The U.S. government's failure to pass legislation addressing immigration reform and most recently President Obama's announcement he will delay reform until after the November election means state and city elected officials, who are often on the front lines of immigration, either have to deflect questions or come up with local solutions.

In New York, local officials created solutions to handle the influx of Central American children arriving in the city from the U.S. border. They created pro-bono legal services for minors when being processed through immigration courts, developed health and mental health programs to help many of those of had either witnessed violence or experienced it themselves, and they found homes, clothing, food and places in schools.

New York's Public Advocate created a legal taskforce to help give assistance to 3,500 children arriving in the state from El Salvador, Guatemala and Honduras.

"These children, as young as five years old, come without any knowledge of our legal system and are expected to represent themselves in immigration court," NY Public Advocate Letitia James told reporters at City Hall in August.

The Immigration Task Force will be run out of advocate's office to help partners recruit and train pro-bono attorneys to serve at the juvenile surge docket in Immigration Court at 26 Federal Plaza.

"As a public advocate and an attorney with Legal Aid Society, I will also serve as an attorney in this capacity pro-bono," James said, "to ensure that all children are protected from violence, abuse and exploitation regardless of their status."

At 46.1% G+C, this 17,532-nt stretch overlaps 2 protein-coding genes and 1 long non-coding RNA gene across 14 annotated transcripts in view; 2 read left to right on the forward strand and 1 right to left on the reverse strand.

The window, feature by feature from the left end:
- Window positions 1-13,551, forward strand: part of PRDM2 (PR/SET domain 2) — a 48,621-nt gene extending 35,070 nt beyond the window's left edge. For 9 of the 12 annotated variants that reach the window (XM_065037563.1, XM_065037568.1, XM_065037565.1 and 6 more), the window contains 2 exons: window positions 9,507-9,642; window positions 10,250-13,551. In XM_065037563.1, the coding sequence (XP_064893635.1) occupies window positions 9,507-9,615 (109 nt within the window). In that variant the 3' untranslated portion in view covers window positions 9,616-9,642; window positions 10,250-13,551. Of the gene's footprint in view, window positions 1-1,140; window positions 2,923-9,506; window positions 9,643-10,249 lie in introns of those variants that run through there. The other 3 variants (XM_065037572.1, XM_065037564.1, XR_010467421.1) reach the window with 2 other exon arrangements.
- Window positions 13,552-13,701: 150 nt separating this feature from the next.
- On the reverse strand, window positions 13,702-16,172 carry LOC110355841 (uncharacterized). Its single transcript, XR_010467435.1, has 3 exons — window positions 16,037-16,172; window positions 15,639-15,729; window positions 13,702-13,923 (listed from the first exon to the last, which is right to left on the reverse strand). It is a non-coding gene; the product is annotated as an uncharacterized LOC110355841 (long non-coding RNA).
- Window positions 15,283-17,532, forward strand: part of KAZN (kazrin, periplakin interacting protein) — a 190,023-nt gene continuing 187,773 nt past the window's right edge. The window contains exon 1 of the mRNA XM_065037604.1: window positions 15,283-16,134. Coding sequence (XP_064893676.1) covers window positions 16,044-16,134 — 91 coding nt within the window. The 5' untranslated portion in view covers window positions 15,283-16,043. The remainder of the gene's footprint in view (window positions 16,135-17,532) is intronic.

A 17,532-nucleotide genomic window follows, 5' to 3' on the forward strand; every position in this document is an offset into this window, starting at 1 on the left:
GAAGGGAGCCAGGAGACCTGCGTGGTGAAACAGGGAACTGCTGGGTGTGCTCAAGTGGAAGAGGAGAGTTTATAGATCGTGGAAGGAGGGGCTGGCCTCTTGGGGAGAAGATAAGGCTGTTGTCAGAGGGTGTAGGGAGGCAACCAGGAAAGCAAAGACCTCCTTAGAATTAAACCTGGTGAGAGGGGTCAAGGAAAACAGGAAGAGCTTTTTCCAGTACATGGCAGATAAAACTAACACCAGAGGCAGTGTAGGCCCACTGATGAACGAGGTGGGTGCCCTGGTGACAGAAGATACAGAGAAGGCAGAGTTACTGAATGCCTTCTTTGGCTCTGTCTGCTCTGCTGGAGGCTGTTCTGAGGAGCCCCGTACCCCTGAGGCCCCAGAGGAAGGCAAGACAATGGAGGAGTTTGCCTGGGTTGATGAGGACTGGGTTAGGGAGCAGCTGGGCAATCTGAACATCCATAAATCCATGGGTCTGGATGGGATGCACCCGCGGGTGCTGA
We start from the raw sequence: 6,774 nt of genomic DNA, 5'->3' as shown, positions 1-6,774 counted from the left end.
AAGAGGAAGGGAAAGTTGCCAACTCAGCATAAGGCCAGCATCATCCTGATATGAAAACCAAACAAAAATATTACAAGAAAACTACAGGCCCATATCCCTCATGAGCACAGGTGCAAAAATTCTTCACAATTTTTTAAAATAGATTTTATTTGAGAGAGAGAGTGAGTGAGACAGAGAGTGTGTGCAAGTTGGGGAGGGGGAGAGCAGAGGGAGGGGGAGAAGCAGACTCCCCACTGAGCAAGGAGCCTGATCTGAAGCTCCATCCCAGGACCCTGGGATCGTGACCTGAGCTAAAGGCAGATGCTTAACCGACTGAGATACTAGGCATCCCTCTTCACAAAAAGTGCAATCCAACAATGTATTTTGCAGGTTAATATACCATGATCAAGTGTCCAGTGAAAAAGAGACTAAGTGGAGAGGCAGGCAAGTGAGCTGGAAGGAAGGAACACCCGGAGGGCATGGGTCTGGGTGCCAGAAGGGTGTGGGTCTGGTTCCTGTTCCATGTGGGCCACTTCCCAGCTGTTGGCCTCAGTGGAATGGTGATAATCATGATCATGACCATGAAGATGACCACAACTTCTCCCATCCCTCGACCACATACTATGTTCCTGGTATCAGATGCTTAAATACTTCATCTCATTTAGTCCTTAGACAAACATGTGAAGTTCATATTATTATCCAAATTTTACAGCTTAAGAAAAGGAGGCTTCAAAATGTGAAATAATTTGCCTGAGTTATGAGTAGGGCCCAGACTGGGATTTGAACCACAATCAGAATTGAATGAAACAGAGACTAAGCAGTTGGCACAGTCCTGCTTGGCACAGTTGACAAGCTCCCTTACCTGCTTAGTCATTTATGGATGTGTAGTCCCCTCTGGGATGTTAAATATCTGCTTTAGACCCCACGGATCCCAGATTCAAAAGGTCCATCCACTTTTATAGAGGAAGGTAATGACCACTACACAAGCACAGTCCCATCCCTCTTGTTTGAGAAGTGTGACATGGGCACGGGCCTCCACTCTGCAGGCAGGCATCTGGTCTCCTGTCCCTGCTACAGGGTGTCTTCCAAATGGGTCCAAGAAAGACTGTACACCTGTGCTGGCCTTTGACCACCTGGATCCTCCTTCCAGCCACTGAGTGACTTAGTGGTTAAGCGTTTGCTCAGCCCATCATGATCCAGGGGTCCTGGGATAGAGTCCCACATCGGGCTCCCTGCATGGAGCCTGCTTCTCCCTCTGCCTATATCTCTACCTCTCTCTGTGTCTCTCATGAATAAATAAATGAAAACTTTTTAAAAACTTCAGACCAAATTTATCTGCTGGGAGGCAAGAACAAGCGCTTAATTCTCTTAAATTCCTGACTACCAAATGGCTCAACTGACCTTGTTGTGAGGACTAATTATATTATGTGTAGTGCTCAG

When President Obama announced a delay on immigration reform until after the November election, having promised reform by September, New York's Council Speaker Melissa Mark-Viverito said she was "extremely disappointed in the delay by the administration," according to the New York Daily News.

"The Council is working very hard to find creative ways to pick up where congressional Republicans and the federal government has continuously let us down."

Mexican-American City Councilman Carlos Menchaca, Chair of the Immigration Committee, said, "I've very disappointed that politics has yet again delayed justice for millions of people and residents from across the nation.

"It is unfortunate that the President is wavering on an issue that affects so many of my constituents locally and the immigrant community nationally," Menchacha said.

On Meet the Press on Sunday, President Obama explained to host Chuck Todd that immigration reform shifted politically when Central American children started arriving at the border. 

A White House official speaking to CNN said President Obama had to "take this issue away from those who would use it to score points as a kind of grandstanding issue."

"It's too big of an issue to allow it to be used as a tool for people trying to get votes," the official said. "It isn't about votes for any particular candidate; it's about dealing with this issue in an environment that avoids the grandstanding we've seen in the past."